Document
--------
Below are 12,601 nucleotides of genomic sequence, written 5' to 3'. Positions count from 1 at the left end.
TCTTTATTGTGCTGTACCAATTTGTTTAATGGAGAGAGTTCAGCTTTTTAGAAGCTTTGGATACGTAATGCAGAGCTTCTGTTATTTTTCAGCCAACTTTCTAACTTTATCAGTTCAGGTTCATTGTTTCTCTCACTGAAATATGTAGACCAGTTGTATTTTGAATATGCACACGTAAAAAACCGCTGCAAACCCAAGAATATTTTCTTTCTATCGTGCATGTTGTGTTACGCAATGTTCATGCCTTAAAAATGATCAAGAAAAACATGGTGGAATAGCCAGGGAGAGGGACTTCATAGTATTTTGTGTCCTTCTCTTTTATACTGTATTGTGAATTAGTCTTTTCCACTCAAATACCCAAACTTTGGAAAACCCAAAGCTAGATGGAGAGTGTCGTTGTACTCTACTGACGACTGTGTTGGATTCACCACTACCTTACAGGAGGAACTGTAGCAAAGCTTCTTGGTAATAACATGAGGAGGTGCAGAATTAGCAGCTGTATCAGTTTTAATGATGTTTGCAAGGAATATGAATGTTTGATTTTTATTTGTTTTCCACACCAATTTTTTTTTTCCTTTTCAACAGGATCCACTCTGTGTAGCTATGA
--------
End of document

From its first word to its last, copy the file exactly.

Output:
Below are 12,601 nucleotides of genomic sequence, written 5' to 3'. Positions count from 1 at the left end.
TCTTTATTGTGCTGTACCAATTTGTTTAATGGAGAGAGTTCAGCTTTTTAGAAGCTTTGGATACGTAATGCAGAGCTTCTGTTATTTTTCAGCCAACTTTCTAACTTTATCAGTTCAGGTTCATTGTTTCTCTCACTGAAATATGTAGACCAGTTGTATTTTGAATATGCACACGTAAAAAACCGCTGCAAACCCAAGAATATTTTCTTTCTATCGTGCATGTTGTGTTACGCAATGTTCATGCCTTAAAAATGATCAAGAAAAACATGGTGGAATAGCCAGGGAGAGGGACTTCATAGTATTTTGTGTCCTTCTCTTTTATACTGTATTGTGAATTAGTCTTTTCCACTCAAATACCCAAACTTTGGAAAACCCAAAGCTAGATGGAGAGTGTCGTTGTACTCTACTGACGACTGTGTTGGATTCACCACTACCTTACAGGAGGAACTGTAGCAAAGCTTCTTGGTAATAACATGAGGAGGTGCAGAATTAGCAGCTGTATCAGTTTTAATGATGTTTGCAAGGAATATGAATGTTTGATTTTTATTTGTTTTCCACACCAATTTTTTTTTTCCTTTTCAACAGGATCCACTCTGTGTAGCTATGA